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October 14th 2018

by Daniël Konrad Link


#next #clearer #harder


The design and architecture industry saw good things from the developments of mineral research in Brazil. 

Today over 50% of the stones supplied in the U.S. for kitchen countertops are originally quarried in the country of Christ the Redeemer. Factories in Italy, Spain, China and India buy raw granite blocks in Brazil to supply slabs to the U.S. and worldwide markets.

The historical moment of synergy of technological development, commercial exposure in the U.S. market and quarry-hunting unfolded a much larger spectrum of Brazilian stones. 


Many times they were indescribable, many times in their raw state these stones looked absolutely untamed. Added the distances and physical challenges to pull blocks out of the muddy ground and transport them mountain down. 


It required women and men of courage to believe in the new stones and promote them among friends and customers. Many of these stones are today a trademark in the industry.

Progress in technology, the choice of the U.S. homeowner and the drive of women and men overseas to find the unseen, built this status quo of hundreds and thousands of varieties available..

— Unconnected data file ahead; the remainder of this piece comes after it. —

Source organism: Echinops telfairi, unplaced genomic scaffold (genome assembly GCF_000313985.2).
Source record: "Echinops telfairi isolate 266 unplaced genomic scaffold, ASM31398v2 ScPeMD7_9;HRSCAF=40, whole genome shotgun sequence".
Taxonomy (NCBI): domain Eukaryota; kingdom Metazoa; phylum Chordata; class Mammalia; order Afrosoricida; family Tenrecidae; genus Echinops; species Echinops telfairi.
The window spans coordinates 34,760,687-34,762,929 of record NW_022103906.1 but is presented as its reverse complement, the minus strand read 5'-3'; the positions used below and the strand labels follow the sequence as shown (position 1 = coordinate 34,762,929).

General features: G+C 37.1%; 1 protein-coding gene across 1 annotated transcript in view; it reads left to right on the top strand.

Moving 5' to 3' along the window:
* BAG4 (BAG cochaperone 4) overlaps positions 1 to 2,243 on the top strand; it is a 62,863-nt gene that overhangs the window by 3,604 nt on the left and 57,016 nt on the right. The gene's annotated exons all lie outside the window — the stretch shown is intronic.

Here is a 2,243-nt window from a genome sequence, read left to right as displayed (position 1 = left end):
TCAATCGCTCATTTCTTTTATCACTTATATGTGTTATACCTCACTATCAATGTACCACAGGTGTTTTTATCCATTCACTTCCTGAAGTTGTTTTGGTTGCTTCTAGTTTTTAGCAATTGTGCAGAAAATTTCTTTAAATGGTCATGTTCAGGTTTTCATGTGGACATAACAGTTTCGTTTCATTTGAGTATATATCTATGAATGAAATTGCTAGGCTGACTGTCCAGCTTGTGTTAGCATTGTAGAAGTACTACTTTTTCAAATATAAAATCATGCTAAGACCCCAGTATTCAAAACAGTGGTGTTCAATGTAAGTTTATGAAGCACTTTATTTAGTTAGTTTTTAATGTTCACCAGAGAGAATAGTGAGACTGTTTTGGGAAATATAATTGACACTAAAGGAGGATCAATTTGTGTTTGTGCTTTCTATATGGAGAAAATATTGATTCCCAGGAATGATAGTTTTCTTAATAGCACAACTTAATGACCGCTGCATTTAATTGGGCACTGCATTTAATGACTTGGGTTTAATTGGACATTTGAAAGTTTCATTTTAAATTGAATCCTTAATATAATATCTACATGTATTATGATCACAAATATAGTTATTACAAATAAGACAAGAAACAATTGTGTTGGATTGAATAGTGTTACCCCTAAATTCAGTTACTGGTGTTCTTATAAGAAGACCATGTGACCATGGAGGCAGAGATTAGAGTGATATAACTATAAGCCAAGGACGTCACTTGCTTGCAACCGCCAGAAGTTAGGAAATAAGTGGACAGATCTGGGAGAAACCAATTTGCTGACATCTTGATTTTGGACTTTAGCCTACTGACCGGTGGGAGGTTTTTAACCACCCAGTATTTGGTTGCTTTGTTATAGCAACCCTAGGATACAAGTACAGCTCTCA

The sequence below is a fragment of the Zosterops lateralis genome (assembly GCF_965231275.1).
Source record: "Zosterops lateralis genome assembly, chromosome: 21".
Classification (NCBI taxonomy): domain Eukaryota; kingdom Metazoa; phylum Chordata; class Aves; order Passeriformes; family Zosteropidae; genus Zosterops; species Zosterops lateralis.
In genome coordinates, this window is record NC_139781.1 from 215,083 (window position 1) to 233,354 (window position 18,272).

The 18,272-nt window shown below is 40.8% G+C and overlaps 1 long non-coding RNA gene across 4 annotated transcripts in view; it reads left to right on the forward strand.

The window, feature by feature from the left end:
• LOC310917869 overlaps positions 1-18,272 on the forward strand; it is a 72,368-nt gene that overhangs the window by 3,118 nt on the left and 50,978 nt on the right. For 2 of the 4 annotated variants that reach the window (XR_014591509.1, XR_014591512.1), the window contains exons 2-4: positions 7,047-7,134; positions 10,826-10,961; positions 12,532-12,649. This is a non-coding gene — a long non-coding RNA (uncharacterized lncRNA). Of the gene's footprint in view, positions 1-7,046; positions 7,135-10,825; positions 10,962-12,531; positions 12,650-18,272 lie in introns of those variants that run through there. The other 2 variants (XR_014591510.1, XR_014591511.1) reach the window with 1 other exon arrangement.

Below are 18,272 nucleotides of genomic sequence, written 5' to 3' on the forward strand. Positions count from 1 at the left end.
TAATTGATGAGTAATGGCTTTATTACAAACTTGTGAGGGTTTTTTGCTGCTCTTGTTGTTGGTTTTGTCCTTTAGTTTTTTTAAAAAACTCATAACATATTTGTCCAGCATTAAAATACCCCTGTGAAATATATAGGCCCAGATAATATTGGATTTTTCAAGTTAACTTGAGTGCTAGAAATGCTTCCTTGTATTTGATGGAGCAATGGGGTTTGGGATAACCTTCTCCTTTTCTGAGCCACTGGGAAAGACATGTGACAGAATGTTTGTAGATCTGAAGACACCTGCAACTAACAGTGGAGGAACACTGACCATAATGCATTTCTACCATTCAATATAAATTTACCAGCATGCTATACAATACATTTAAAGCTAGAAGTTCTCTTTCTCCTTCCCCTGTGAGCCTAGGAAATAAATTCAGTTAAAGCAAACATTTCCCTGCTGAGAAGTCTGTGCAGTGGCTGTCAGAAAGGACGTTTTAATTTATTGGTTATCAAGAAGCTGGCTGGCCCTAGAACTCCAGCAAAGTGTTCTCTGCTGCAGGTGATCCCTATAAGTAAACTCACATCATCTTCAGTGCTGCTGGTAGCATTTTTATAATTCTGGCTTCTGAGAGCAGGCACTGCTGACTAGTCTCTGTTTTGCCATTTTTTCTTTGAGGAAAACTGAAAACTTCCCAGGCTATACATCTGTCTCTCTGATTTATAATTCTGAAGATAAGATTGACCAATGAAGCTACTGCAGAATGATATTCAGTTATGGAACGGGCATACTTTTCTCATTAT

The devoted quarry-hunting and mountain slicing took a robust and exotic face. 

Three years ago I was telling customers that quartzites were ahead of the curve. Today we see a rich diversity of quartzites, white and grey, and colorful ones landing in the U.S. decor industry. That is good. And there are still many more new quartzites to arrive. 

Over two decades ago companies in Brazil reached quartzites mountains, and for being much harder than most stones known up to that moment, it was economically over demanding to process and export quartzites.

With the transition from steel gang saw blades to multi diamond wire machines to slice blocks of natural stone into slabs, exponentially accelerating the process, now quartzites and a variety of unprecedented rocks are being processed to export..

In the midst of the hunt for new quartzites, rocks metamorphosed over time, now the fascination and natural challenge is to cut an even harder stone: the igneous quartz, yes, quartz, in full blocks to full slabs to the worldwide decor industry.

The physical specifications of igneous quartz, lowest potential of weathering, high reflection of the light, able to backlight, smooth glass alike polished surface sparkle the craving in the design industry, architects and wife & husband.


Deposits that can produce full blocks of igneous quartz turned to be an obsession for quarry-hunters, and symbol of an expensive product to quarry-owners and factories to export. 


In the past one year I saw a substantial increase of mineral research devoted to quartz deposits. Teams of people, quarry-hunters, travelling extensively through country-side South America to find and quarry new quartz deposits.


I saw a range of quartz blocks, from very pristine white, to almost transparent, to pink quartz, grey-blue quartz and smoky quartz among remarkable others. These are already arriving in the US and shaping what is available in the market.


Next trend: clearer, harder, natural, quartz slabs.

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